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All being well, the Indian space probe Chandrayaan-2 now in orbit around the Moon will drop its lander safely and softly onto the surface on Saturday morning. The lander (named Vikram) will then roll out its rover (Pragyan), which it is hoped will prowl around for the next two weeks before the cold of the lunar night closes it down. The parent orbiter should continue to function for the next year, mapping the lunar surface and making other measurements of the space environment.
Following its launch on July 22nd (above), the Chandrayaan-2 mission (a follow-up to Chandrayaan-1, which flew to the Moon a decade ago) has been following a path that many would find peculiar. For a direct path to the Moon, a vast amount of energy is needed. A more efficient way to get there, though it takes far longer, is a series of rocket burns that gradually raise the probe’s apogee in its geocentric orbit, until it is close enough to the Moon for the lunar gravitational attraction to take over, pulling the spacecraft into orbit around itself. A series of rocket burns are then employed to reduce the size of its selenocentric path. Separation of the module being left in orbit around the Moon and the lander then occurs, with the latter being gradually slowed and dropped down to a landing on the surface, all being well.
This lunar mission (for details see here), if successful, will make India the fourth nation to make a soft landing on the Moon’s surface, following the much-earlier accomplishments of the USA, the former Soviet Union, and more recently China, at the beginning of this year. International media are abuzz, though that is nothing like the excitement in India itself.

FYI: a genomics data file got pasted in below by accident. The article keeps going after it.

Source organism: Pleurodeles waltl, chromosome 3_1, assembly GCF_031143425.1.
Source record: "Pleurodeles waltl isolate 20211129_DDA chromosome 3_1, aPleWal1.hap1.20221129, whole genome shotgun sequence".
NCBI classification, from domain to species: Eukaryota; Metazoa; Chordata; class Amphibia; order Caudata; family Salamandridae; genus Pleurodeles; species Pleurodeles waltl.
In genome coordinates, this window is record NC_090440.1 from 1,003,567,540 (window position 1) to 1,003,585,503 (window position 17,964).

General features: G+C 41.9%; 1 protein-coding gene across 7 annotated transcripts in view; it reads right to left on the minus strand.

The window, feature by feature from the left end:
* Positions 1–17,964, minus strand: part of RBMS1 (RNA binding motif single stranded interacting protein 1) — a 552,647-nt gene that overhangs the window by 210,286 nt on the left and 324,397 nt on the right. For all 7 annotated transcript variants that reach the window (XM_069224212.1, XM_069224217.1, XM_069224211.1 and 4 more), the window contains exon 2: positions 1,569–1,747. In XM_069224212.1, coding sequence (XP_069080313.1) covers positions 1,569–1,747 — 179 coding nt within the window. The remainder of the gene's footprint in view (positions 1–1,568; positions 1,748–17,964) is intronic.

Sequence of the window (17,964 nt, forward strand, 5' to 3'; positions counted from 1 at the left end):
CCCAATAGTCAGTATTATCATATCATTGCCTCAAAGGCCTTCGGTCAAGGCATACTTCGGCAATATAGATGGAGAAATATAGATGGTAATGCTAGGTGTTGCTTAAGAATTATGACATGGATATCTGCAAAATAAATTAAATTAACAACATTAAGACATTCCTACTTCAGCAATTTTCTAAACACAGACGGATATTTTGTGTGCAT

The Chandrayaan-2 mission has three physical components, as shown above (courtesy ISRO). The Orbiter is expected to continue to function for the next year or so, and then be abandoned in its selenocentric orbit, where its fellow Chandrayaan-1 orbiter still resides.
The lander module, called Vikram, is destined to settle down onto the lunar surface at a latitude near 70 degrees south, all being well. It will then fold out its ramp, and the small rover named Pragyan will roll down to the dusty surface on its six wheels. With a mass of just 27 kg, Pragyan is about the size of a child’s stroller.
If all goes according to plan Pragyan will travel up to 50 metres around its landing site, moving at up to one centimetre per second, until its electronic systems are anticipated to give out when it enters the cold of the dark lunar nighttime in about 14 days’ time.
What is different about this mission to the Moon (apart from being India’s first soft lander)? The chosen destination is far south, in the polar region. This area is of particular interest to planetary scientists because evidence has accumulated (since the first hints from the US Clementine mission in 1994, with which I was involved) that there may be ice just underground in parts of the lunar surface perpetually shadowed through being in deep craters or basins. Apart from being of immense scientific interest, such ice deposits might make more feasible the concept of an inhabited lunar base, the water being used for growing food, drinking and washing, but also as a source of oxygen.
Fingers crossed (not that I am superstitious) for a safe landing by Vikram, then, as we count down the hours and minutes to around 08:00 NZST on Saturday.